The Ethnographic Fieldwork Experience and the Effort to Conserve a Maori Meeting House at Field Museum of Natural History
My Senior Individualized Project (S.I.P.) was a summer internship at Field Museum of Natural History in Chicago. I arranged a project in the Department of Anthropology by contacting the Museum Scholarship Committee, which awards temporary staff positions to undergraduates on a competitive basis. Because I had completed a Career Development Internship in a similar capacity at the Museum in the winter of 1987, the Department Chairman and Curator of Oceania, Dr. John Terrell, already knew of my interest in Maori culture. He asked me to research and write the enclosed article from the Field Museum Bulletin (Vol. 10, Nov., 1987.) The purpose of the article is to tell the next chapter in the story of Field Museum's meeting house, the tribal name of wrhich is Ruatepupuke II, and about a group of Museum "Friends" (donors) who have started a special interest group for the preservation of the house. My research sources were the museum's files of correspondence about this house, books about Maori carving, and most critically, a series of interviews that I conducted with the eighteen donors who traveled to New Zealand in 1986 to meet with descendants of the Maori man who originally sold Ruatepupuke in the 1880's. They have taken the name The Family of Ruatepupuke as a symbol of their commitment to the Maori friends they met while on the tour.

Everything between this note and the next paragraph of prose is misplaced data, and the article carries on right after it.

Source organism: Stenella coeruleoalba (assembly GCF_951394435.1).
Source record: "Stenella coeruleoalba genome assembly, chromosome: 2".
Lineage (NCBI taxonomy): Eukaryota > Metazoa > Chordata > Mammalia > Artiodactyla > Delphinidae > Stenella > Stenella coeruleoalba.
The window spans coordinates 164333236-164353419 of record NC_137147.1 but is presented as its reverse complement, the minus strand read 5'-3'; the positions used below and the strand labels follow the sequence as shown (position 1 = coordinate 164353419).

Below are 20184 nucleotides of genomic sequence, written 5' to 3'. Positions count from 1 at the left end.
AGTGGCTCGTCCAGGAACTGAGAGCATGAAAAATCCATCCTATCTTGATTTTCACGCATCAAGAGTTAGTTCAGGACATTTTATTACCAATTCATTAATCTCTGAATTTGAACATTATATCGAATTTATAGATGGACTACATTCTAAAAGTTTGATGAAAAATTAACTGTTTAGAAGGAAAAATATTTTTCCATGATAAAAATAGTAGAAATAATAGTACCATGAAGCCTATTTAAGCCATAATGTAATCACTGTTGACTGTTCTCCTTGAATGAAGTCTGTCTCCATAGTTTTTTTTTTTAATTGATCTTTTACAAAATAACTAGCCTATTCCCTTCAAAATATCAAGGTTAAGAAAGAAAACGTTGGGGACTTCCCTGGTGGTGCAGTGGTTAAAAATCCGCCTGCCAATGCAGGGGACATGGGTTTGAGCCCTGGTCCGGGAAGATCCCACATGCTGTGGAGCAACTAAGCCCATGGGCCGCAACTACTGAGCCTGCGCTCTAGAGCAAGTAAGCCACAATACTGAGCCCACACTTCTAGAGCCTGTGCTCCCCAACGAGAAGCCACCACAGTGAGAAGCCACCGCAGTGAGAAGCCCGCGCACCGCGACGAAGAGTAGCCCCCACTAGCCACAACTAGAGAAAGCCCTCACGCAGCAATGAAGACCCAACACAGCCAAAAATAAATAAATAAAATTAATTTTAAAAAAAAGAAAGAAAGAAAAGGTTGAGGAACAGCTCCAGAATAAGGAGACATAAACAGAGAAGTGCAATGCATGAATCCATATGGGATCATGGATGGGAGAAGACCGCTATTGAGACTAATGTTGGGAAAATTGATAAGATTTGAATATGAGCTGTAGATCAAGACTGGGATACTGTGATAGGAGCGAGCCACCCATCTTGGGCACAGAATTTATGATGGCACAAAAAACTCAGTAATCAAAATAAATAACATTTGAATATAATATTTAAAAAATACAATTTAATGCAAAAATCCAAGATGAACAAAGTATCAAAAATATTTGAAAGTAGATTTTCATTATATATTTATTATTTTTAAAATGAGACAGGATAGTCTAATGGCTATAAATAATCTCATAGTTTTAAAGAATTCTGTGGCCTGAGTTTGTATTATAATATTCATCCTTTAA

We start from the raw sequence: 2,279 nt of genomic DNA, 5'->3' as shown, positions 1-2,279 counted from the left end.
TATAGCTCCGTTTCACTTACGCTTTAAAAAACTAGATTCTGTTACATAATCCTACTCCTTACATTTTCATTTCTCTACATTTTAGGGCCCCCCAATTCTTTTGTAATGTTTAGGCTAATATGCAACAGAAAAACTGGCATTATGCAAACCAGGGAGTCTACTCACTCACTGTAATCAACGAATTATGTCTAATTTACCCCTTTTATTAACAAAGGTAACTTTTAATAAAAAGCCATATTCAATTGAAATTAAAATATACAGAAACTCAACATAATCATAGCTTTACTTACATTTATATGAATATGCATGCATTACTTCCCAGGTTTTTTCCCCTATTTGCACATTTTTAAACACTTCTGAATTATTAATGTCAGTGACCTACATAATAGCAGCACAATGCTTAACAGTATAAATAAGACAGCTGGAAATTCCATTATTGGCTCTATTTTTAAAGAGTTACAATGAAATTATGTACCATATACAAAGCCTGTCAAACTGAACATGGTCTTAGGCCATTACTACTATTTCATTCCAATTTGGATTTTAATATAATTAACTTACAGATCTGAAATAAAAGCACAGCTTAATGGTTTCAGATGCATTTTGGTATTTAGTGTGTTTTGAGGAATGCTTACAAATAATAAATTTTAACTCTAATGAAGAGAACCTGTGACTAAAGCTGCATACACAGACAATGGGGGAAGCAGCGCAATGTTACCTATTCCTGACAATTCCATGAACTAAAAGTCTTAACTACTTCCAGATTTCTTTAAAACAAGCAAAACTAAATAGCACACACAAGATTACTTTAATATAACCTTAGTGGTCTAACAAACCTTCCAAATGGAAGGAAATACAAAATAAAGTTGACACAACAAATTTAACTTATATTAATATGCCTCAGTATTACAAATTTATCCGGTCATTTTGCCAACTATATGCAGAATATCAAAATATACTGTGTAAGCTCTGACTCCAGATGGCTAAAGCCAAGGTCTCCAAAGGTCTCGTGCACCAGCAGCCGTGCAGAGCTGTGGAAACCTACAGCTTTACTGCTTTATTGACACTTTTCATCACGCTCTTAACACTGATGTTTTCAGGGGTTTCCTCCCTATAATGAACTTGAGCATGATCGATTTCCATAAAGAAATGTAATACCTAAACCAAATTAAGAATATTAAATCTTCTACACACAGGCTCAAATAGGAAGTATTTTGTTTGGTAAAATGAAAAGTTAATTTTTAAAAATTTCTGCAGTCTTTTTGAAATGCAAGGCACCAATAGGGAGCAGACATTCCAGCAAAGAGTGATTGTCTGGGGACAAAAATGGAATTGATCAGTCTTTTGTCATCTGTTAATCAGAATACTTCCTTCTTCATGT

ii, 42 p.
Kalamazoo, Mich. : Kalamazoo College.
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